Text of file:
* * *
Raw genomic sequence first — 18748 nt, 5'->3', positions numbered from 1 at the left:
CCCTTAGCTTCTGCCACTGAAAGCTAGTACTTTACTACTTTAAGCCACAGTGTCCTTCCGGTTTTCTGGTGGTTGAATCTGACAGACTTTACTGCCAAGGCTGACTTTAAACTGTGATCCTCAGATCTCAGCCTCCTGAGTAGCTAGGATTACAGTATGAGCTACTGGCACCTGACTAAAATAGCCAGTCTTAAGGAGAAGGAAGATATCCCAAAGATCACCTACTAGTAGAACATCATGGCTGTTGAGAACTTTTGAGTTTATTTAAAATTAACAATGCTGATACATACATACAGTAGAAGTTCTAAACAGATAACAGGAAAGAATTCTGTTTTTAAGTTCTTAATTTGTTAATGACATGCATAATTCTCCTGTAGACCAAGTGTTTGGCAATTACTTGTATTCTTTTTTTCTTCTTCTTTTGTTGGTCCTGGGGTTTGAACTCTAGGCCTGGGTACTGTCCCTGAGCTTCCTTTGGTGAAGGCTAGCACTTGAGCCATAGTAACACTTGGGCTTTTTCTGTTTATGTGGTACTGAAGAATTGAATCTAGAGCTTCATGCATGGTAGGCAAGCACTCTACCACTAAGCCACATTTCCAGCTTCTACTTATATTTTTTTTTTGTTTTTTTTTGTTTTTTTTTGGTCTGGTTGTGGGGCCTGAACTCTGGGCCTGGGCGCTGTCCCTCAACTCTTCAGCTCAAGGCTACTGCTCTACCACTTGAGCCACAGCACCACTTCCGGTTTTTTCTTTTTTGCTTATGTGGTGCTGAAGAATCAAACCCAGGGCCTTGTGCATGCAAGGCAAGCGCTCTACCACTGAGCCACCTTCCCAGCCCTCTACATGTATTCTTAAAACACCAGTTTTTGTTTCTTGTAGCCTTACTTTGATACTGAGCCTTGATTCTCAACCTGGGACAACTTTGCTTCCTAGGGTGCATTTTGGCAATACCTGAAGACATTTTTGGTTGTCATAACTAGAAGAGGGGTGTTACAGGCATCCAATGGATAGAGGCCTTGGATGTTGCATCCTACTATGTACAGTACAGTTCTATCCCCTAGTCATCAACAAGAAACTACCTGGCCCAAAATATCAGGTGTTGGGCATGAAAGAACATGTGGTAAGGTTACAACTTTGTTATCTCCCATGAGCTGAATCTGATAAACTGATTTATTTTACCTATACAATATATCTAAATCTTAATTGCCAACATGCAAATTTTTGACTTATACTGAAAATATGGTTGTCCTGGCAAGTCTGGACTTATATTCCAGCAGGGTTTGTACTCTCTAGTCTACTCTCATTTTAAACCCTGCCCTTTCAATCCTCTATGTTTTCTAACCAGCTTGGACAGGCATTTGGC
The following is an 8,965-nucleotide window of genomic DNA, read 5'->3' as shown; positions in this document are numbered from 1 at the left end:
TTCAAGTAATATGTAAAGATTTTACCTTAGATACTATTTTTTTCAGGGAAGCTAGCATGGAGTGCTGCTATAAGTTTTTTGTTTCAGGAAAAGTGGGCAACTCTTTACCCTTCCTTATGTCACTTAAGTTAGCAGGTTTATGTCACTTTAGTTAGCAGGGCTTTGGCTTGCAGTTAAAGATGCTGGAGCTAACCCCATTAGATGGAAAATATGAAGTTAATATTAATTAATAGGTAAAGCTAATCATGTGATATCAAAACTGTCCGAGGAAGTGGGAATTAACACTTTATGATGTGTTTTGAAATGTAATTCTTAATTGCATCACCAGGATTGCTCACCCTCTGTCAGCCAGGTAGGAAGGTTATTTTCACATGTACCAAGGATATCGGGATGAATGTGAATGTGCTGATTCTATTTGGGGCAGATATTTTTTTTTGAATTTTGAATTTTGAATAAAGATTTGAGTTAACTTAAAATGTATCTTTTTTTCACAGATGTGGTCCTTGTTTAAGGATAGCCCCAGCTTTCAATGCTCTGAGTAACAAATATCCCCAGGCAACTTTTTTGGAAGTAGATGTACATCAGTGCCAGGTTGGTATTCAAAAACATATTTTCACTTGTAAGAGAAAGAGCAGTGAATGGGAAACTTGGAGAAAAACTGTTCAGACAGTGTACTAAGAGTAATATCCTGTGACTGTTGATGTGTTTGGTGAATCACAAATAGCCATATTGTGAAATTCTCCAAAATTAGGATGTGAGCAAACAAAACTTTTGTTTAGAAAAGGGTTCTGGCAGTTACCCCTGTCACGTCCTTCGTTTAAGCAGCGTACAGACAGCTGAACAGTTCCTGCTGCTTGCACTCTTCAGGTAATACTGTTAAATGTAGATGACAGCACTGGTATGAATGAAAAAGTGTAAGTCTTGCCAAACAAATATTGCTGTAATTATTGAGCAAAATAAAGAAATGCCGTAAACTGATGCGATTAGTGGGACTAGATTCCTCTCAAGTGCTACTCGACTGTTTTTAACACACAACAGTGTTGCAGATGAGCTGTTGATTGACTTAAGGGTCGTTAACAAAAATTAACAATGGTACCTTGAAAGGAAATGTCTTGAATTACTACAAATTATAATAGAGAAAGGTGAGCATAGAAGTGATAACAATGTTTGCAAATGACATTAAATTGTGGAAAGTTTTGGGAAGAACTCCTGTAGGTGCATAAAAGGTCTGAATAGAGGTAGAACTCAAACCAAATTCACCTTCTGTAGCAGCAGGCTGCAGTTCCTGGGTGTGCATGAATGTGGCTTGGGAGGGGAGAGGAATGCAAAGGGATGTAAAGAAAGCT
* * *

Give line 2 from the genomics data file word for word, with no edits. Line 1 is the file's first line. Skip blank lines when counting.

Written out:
CCCTTAGCTTCTGCCACTGAAAGCTAGTACTTTACTACTTTAAGCCACAGTGTCCTTCCGGTTTTCTGGTGGTTGAATCTGACAGACTTTACTGCCAAGGCTGACTTTAAACTGTGATCCTCAGATCTCAGCCTCCTGAGTAGCTAGGATTACAGTATGAGCTACTGGCACCTGACTAAAATAGCCAGTCTTAAGGAGAAGGAAGATATCCCAAAGATCACCTACTAGTAGAACATCATGGCTGTTGAGAACTTTTGAGTTTATTTAAAATTAACAATGCTGATACATACATACAGTAGAAGTTCTAAACAGATAACAGGAAAGAATTCTGTTTTTAAGTTCTTAATTTGTTAATGACATGCATAATTCTCCTGTAGACCAAGTGTTTGGCAATTACTTGTATTCTTTTTTTCTTCTTCTTTTGTTGGTCCTGGGGTTTGAACTCTAGGCCTGGGTACTGTCCCTGAGCTTCCTTTGGTGAAGGCTAGCACTTGAGCCATAGTAACACTTGGGCTTTTTCTGTTTATGTGGTACTGAAGAATTGAATCTAGAGCTTCATGCATGGTAGGCAAGCACTCTACCACTAAGCCACATTTCCAGCTTCTACTTATATTTTTTTTTTGTTTTTTTTTGTTTTTTTTTGGTCTGGTTGTGGGGCCTGAACTCTGGGCCTGGGCGCTGTCCCTCAACTCTTCAGCTCAAGGCTACTGCTCTACCACTTGAGCCACAGCACCACTTCCGGTTTTTTCTTTTTTGCTTATGTGGTGCTGAAGAATCAAACCCAGGGCCTTGTGCATGCAAGGCAAGCGCTCTACCACTGAGCCACCTTCCCAGCCCTCTACATGTATTCTTAAAACACCAGTTTTTGTTTCTTGTAGCCTTACTTTGATACTGAGCCTTGATTCTCAACCTGGGACAACTTTGCTTCCTAGGGTGCATTTTGGCAATACCTGAAGACATTTTTGGTTGTCATAACTAGAAGAGGGGTGTTACAGGCATCCAATGGATAGAGGCCTTGGATGTTGCATCCTACTATGTACAGTACAGTTCTATCCCCTAGTCATCAACAAGAAACTACCTGGCCCAAAATATCAGGTGTTGGGCATGAAAGAACATGTGGTAAGGTTACAACTTTGTTATCTCCCATGAGCTGAATCTGATAAACTGATTTATTTTACCTATACAATATATCTAAATCTTAATTGCCAACATGCAAATTTTTGACTTATACTGAAAATATGGTTGTCCTGGCAAGTCTGGACTTATATTCCAGCAGGGTTTGTACTCTCTAGTCTACTCTCATTTTAAACCCTGCCCTTTCAATCCTCTATGTTTTCTAACCAGCTTGGACAGGCATTTGGC